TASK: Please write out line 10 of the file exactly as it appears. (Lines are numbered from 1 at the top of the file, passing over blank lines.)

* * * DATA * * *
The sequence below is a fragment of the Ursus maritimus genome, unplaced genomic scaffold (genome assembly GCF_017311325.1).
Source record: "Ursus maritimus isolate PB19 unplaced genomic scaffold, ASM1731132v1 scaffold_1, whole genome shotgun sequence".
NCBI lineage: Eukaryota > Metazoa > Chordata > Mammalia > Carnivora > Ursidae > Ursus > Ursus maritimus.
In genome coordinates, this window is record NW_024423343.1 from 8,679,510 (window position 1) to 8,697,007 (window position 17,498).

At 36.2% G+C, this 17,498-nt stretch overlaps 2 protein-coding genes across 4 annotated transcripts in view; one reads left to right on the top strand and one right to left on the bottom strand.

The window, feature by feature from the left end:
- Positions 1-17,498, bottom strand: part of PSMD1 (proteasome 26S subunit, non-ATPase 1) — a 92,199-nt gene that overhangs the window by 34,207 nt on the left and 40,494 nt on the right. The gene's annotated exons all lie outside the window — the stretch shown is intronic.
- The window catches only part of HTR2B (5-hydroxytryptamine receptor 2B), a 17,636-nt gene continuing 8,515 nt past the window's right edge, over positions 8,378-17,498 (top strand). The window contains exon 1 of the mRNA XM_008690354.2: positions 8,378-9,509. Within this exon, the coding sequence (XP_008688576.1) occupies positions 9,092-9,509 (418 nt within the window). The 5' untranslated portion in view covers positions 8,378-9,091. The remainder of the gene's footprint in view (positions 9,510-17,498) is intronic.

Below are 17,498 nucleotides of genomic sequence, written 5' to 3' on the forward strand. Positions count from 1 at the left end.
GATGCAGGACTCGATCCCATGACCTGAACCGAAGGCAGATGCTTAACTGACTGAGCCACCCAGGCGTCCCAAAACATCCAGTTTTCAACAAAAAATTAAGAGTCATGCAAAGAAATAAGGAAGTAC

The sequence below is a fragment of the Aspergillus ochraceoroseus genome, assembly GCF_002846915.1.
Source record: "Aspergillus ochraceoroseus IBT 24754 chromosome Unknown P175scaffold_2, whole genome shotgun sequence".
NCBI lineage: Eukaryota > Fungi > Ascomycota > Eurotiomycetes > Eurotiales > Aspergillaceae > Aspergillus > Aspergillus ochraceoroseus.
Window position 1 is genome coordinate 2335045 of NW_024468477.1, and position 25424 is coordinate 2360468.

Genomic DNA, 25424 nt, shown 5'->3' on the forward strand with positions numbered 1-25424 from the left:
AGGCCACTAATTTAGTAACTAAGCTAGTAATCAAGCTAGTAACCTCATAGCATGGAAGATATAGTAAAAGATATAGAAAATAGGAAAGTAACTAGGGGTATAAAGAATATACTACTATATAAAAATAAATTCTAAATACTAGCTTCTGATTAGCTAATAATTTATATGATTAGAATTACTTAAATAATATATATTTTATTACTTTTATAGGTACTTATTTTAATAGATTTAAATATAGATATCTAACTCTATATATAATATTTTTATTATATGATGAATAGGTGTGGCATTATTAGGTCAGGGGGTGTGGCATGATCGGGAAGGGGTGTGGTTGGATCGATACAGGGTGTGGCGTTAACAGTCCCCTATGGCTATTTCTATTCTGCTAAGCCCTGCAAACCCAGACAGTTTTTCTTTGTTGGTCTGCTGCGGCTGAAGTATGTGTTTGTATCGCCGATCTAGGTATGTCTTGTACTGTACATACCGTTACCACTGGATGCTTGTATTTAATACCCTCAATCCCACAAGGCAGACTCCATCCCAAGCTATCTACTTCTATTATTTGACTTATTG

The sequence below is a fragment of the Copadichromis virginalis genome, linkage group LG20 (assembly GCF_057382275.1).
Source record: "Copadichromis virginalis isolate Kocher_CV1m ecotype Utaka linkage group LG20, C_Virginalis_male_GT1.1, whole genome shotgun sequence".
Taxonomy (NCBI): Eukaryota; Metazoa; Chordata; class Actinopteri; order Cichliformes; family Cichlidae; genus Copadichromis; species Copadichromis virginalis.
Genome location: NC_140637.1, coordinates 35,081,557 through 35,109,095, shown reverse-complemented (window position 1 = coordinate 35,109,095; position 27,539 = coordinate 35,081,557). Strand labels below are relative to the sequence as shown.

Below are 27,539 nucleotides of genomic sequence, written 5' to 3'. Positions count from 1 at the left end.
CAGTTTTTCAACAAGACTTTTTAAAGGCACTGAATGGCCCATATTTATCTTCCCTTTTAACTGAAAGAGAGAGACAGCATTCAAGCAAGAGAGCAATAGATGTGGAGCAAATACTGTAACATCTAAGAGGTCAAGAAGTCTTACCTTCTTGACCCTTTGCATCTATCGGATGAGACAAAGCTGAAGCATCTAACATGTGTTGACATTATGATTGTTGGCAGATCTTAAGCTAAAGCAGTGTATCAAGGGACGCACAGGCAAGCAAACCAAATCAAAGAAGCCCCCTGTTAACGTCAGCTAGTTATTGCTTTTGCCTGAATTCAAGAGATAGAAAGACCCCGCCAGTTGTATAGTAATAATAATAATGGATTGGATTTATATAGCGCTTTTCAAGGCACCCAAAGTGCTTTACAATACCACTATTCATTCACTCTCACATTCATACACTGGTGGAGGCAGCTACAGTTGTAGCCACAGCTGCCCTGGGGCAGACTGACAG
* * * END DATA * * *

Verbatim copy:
GATGCAGGACTCGATCCCATGACCTGAACCGAAGGCAGATGCTTAACTGACTGAGCCACCCAGGCGTCCCAAAACATCCAGTTTTCAACAAAAAATTAAGAGTCATGCAAAGAAATAAGGAAGTAC